My preference would be that we try Americans accused of aiding and abetting terrorism as traitors. But if they don't return, or won't return, try them in absentia. The Constitution makes clear that treason is a federal crime.
We should also remember this was the same man who was invited to dine at the Pentagon just months after 9/11. Could the same people whose judgment we trusted to invite al-Awlaki to wine and dine in Washington, also be mistaken in their judgment in their decision to assassinate him? We will never know, because this American citizen never received any trial or due process.
This is not to say that drones should never be used, and they have been used sometimes to good effect. But some in the military community have argued that our current drone program actually makes the nation less safe and undermines our national security.
Kirk Lippold, Commander of the USS Cole, which was attacked by al-Qaeda in 2000 under President Bill Clinton, said of Barack Obama's drone policy:
"This president, in my opinion, has fundamentally undermined our ability to defend this nation by killing terrorists rather than capturing them and taking them to an intelligence facility like Guantanamo Bay and learning how these groups operate. And while the program appears on the face to have had great success, I think ultimately the drone program is setting us up for failure because for each high-level terrorist you kill, that is a high-level intelligence asset that is no longer available to exploit."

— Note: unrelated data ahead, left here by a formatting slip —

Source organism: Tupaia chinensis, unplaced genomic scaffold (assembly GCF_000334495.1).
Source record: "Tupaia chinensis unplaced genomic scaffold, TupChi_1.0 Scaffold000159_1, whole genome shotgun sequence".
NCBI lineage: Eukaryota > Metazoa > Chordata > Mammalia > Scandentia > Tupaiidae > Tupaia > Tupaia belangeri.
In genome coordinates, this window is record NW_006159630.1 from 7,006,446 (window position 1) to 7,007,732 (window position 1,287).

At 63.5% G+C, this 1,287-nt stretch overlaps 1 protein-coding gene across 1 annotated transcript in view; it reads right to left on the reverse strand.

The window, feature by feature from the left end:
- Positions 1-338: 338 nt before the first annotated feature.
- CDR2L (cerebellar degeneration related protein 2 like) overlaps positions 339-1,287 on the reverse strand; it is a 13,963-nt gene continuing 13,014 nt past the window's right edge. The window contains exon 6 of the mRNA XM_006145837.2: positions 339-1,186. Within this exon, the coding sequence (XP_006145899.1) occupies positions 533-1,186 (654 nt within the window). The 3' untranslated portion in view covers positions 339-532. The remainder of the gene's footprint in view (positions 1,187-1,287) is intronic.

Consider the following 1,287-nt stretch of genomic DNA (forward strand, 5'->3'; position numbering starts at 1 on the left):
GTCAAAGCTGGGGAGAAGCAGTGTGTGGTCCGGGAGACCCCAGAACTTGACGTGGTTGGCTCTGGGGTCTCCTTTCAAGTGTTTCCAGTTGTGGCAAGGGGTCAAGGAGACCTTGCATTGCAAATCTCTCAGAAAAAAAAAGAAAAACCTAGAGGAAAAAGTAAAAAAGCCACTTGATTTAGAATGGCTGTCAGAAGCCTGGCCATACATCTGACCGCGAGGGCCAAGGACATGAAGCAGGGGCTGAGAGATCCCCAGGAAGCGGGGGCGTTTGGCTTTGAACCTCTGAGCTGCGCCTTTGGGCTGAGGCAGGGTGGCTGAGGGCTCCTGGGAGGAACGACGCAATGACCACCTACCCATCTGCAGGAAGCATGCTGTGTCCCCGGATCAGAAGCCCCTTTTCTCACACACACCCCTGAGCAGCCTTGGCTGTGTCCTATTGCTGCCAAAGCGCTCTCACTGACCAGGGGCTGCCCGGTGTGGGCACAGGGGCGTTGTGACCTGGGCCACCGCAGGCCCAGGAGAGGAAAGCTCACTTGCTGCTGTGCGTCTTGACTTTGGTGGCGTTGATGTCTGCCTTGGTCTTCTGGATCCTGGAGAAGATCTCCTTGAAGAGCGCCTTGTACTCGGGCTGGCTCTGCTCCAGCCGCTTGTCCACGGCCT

Paul didn't dismiss the usefulness of drones on the battlefield, but what he did point out that drones "are a unique tool. They are a tool that enables the Executive to stretch the limits of Congress' authorization of force. That is even more true when targeting American citizens, and drone assassinations should not be used in lieu of due process. The Constitution already provides a guide for dealing with citizens suspected of collaborating with radical terrorists-try them for treason. Domestically, drones open up endless possibilities for surveillance of Americans. We should use the Fourth Amendment as a guide to set limits on all government surveillance, including drones."
He then concluded that "Drones are a tool that is allowing the Executive Branch to push the limits of what constitutes constitutionally proper policy. As drones become an ever-growing part of our counterterrorism strategy abroad, their technological capabilities to locate, identify, follow, and monitor advance as well-facial recognition, license plate readers, and infrared scanners. We already have drone manufacturers looking to expand their market by converting these technologies for domestic function and marketing them specifically to law enforcement-which can even be scooped up with federal grant money. And the whole cycle is driven, in part, by the growing use of drones as a counterterror tool. Making better, more efficient drones abroad will only make it harder to restrain drone surveillance at home."